Sunday, January 28, 2018

In today’s digital age, nearly every service imaginable is available through a couple of quick clicks on an app or a website. We can order food or groceries right to our doorsteps, we can call a ride to the airport, or we can pay for a parking spot — all within seconds. But this convenience comes with inherent risk — living one’s life in the digital age means trusting your sensitive information with outside applications, organizations and vendors.

Given the possibility that information hosted digitally could end up in the wrong hands, people are rightfully cautious when deciding which companies and products they trust. To generate consumer confidence, companies understandably tout the quality or reliability of the security tools used to safeguard information they collect from their customers. Similarly, the federal government, which possesses every American’s sensitive personal information, must prove — to an even greater extent — that it is worthy of protecting troves of their most sensitive information.

In the past few years, major breaches at the U.S. Office of Personnel Management and IRS have unfortunately eroded the public’s faith in this important government function. In the wake of these incidents that placed millions of people’s data at risk, I urged officials at the Department of Homeland Security (DHS) to swiftly address this troubling problem, and I’m encouraged they are moving in the right direction.

We all know the challenge we face in our federal government’s cybersecurity isn’t a lack of available technology. The private sector has been innovating and coming up with the kinds of sensors and dashboards necessary to find and visualize this data. The challenge lies in equipping agencies to utilize these tools and capabilities and ensuring the procurement process is agile enough to meet the evolving cybersecurity needs.

A critical component of this effort involves overseeing and improving the tools we’ve granted DHS to leverage in accomplishing this important responsibility. And beyond this, ensuring we deploy continuous strategies that are nimble and dynamic enough to be valuable cybersecurity tools for years to come through an emphasis on cloud, mobile and Internet of Things (IoT).

Right now, one of the biggest assets at DHS’ disposal to prevent future breaches is the Continuous Diagnostics and Mitigation (CDM) program. CDM ensures strong cybersecurity hygiene by allowing the federal enterprise to monitor and assess the vulnerabilities and threats to its networks and systems in real time — or as close to real time as possible — by allowing data defenders to see what is happening in their digital ecosystem. After all, you can’t protect what you can’t see.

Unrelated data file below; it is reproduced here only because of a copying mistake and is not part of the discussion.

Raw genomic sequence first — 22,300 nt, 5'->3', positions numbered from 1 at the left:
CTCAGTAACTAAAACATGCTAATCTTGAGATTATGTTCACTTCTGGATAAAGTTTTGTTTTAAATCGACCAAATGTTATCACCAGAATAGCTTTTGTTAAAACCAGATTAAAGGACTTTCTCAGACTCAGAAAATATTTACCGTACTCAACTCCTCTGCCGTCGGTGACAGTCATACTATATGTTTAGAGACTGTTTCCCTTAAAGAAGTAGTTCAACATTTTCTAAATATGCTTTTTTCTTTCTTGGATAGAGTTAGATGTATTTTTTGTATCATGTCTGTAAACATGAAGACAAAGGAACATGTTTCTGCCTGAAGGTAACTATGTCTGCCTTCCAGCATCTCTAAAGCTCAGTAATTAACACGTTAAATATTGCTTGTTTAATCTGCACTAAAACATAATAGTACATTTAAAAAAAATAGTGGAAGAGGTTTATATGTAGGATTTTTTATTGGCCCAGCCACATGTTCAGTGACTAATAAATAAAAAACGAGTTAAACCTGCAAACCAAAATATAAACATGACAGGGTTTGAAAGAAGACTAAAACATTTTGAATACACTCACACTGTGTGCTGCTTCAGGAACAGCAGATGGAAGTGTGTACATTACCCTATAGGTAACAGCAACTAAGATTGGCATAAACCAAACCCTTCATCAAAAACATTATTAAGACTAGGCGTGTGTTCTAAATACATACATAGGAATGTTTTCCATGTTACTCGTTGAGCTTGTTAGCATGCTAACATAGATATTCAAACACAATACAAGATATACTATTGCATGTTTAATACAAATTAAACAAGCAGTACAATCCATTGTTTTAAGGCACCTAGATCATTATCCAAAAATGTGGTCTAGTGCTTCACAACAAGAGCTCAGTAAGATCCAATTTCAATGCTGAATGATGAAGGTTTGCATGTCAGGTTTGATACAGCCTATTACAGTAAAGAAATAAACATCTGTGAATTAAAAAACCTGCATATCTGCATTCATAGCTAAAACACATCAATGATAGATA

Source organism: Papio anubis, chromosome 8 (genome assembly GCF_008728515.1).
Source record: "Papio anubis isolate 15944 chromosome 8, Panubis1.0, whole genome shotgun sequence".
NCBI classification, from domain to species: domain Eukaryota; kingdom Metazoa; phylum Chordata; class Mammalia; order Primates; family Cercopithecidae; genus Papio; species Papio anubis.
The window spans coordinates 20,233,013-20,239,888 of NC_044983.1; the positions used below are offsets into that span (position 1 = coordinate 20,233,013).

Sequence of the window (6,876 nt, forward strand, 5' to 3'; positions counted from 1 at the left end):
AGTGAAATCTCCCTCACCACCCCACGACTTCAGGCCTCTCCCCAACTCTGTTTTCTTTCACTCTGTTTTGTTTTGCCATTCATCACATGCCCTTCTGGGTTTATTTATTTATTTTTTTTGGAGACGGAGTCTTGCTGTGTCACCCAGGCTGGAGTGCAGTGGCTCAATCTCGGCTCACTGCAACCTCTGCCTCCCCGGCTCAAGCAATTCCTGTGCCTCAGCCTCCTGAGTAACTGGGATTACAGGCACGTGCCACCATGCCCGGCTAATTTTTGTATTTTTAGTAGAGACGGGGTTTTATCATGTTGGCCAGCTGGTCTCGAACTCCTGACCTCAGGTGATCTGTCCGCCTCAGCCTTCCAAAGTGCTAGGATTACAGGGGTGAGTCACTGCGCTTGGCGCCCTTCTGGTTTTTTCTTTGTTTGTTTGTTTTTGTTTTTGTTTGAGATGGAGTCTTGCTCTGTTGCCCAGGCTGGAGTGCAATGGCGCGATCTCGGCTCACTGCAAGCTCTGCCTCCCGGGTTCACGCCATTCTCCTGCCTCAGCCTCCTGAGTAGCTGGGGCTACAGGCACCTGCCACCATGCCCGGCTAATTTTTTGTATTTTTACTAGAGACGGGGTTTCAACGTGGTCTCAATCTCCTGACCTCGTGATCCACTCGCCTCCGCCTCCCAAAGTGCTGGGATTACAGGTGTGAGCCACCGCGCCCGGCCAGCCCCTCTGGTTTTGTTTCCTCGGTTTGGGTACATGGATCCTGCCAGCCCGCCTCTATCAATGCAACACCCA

In 2012, DHS launched the rollout of a continuous four-phase process that will allow CDM to eventually provide the American people the kind of federal cybersecurity that they deserve. This will be accomplished by granting the ongoing ability to buy and implement security technologies that will provide visibility and real-time risk assessments, which will allow security experts to coordinate their defenses.

Right now, DHS is overseeing the process of identifying what and who is on federal networks before shifting into the final phase, which will focus on the security of the data itself. From the perimeter down to the data, CDM will provide a dynamic means of providing cybersecurity awareness to empower network defenders to do their job.

Before we can move forward, however, it’s critical that we learn what we are doing right and what we could be doing better. That’s why we invited key stakeholders from Splunk, RSA Archer, CGI Federal and Information Technology Alliance for Public Sector to testify at our cybersecurity subcommittee hearing just this month.

In our discussion, we confirmed that full deployment of the CDM program should be viewed as a journey rather than a destination. This means the subcommittee must be sure to examine a longer-term approach for the program — not just a focus on the low-hanging fruit. We in Congress must keep the pressure on DHS to provide a continuously rolling and adaptive CDM program to keep pace with the ever-evolving threats our federal agencies and departments face.

Before the age of the Internet, agencies weren’t generally considered part of the national security conversation, but we must realize that every agency that maintains personally identifiable information is on the front line of keeping this country safe. Moving forward, we will continue focusing on the CDM program and DHS’ overarching cybersecurity mission to ensure that federal agencies have the right tools to protect the data of every American and prevent the massive data breaches that erode public trust.

Rep. John Ratcliffe, Texas Republican, is Chairman of the House Homeland Security Subcommittee on Cybersecurity and Infrastructure Protection.

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